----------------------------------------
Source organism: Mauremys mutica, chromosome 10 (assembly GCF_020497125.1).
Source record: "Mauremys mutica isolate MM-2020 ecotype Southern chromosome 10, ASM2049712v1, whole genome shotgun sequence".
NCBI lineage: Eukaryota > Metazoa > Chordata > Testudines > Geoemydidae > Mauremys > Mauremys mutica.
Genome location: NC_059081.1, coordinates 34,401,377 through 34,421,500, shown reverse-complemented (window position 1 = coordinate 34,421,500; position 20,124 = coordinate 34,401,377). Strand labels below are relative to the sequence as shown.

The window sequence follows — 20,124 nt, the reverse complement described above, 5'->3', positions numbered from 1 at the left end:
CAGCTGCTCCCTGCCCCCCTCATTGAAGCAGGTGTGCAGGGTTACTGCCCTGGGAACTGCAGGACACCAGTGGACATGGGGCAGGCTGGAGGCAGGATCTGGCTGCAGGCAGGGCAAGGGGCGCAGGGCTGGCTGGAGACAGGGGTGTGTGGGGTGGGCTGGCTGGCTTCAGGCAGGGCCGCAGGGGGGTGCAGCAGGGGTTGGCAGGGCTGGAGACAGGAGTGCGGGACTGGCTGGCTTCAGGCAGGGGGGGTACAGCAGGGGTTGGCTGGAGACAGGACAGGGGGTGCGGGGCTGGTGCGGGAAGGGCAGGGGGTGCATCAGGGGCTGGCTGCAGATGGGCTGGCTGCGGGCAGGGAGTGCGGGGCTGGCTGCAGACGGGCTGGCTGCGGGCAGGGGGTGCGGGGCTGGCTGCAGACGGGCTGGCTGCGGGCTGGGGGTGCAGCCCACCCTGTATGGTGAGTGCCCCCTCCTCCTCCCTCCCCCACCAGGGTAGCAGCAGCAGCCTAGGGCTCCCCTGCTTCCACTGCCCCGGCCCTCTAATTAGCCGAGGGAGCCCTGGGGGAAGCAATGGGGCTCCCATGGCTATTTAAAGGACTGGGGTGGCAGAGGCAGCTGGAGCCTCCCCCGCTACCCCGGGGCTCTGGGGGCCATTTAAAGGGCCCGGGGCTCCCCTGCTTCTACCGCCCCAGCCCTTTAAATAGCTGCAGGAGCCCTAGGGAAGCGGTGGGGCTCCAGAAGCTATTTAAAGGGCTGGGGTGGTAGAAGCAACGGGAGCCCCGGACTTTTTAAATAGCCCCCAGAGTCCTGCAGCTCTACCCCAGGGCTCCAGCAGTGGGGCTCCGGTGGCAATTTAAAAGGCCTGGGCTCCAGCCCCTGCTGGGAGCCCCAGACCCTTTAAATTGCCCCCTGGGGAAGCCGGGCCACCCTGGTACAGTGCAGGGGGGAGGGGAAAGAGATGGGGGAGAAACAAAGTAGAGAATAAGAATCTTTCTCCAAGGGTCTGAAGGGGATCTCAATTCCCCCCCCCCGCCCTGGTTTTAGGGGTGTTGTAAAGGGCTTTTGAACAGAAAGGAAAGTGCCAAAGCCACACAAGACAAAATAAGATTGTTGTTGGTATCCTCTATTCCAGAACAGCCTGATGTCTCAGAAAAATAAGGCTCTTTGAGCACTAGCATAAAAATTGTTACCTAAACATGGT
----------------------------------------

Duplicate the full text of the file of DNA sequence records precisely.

Source organism: Mauremys mutica, chromosome 10 (assembly GCF_020497125.1).
Source record: "Mauremys mutica isolate MM-2020 ecotype Southern chromosome 10, ASM2049712v1, whole genome shotgun sequence".
NCBI lineage: Eukaryota > Metazoa > Chordata > Testudines > Geoemydidae > Mauremys > Mauremys mutica.
Genome location: NC_059081.1, coordinates 34,401,377 through 34,421,500, shown reverse-complemented (window position 1 = coordinate 34,421,500; position 20,124 = coordinate 34,401,377). Strand labels below are relative to the sequence as shown.

The window sequence follows — 20,124 nt, the reverse complement described above, 5'->3', positions numbered from 1 at the left end:
CAGCTGCTCCCTGCCCCCCTCATTGAAGCAGGTGTGCAGGGTTACTGCCCTGGGAACTGCAGGACACCAGTGGACATGGGGCAGGCTGGAGGCAGGATCTGGCTGCAGGCAGGGCAAGGGGCGCAGGGCTGGCTGGAGACAGGGGTGTGTGGGGTGGGCTGGCTGGCTTCAGGCAGGGCCGCAGGGGGGTGCAGCAGGGGTTGGCAGGGCTGGAGACAGGAGTGCGGGACTGGCTGGCTTCAGGCAGGGGGGGTACAGCAGGGGTTGGCTGGAGACAGGACAGGGGGTGCGGGGCTGGTGCGGGAAGGGCAGGGGGTGCATCAGGGGCTGGCTGCAGATGGGCTGGCTGCGGGCAGGGAGTGCGGGGCTGGCTGCAGACGGGCTGGCTGCGGGCAGGGGGTGCGGGGCTGGCTGCAGACGGGCTGGCTGCGGGCTGGGGGTGCAGCCCACCCTGTATGGTGAGTGCCCCCTCCTCCTCCCTCCCCCACCAGGGTAGCAGCAGCAGCCTAGGGCTCCCCTGCTTCCACTGCCCCGGCCCTCTAATTAGCCGAGGGAGCCCTGGGGGAAGCAATGGGGCTCCCATGGCTATTTAAAGGACTGGGGTGGCAGAGGCAGCTGGAGCCTCCCCCGCTACCCCGGGGCTCTGGGGGCCATTTAAAGGGCCCGGGGCTCCCCTGCTTCTACCGCCCCAGCCCTTTAAATAGCTGCAGGAGCCCTAGGGAAGCGGTGGGGCTCCAGAAGCTATTTAAAGGGCTGGGGTGGTAGAAGCAACGGGAGCCCCGGACTTTTTAAATAGCCCCCAGAGTCCTGCAGCTCTACCCCAGGGCTCCAGCAGTGGGGCTCCGGTGGCAATTTAAAAGGCCTGGGCTCCAGCCCCTGCTGGGAGCCCCAGACCCTTTAAATTGCCCCCTGGGGAAGCCGGGCCACCCTGGTACAGTGCAGGGGGGAGGGGAAAGAGATGGGGGAGAAACAAAGTAGAGAATAAGAATCTTTCTCCAAGGGTCTGAAGGGGATCTCAATTCCCCCCCCCCGCCCTGGTTTTAGGGGTGTTGTAAAGGGCTTTTGAACAGAAAGGAAAGTGCCAAAGCCACACAAGACAAAATAAGATTGTTGTTGGTATCCTCTATTCCAGAACAGCCTGATGTCTCAGAAAAATAAGGCTCTTTGAGCACTAGCATAAAAATTGTTACCTAAACATGGT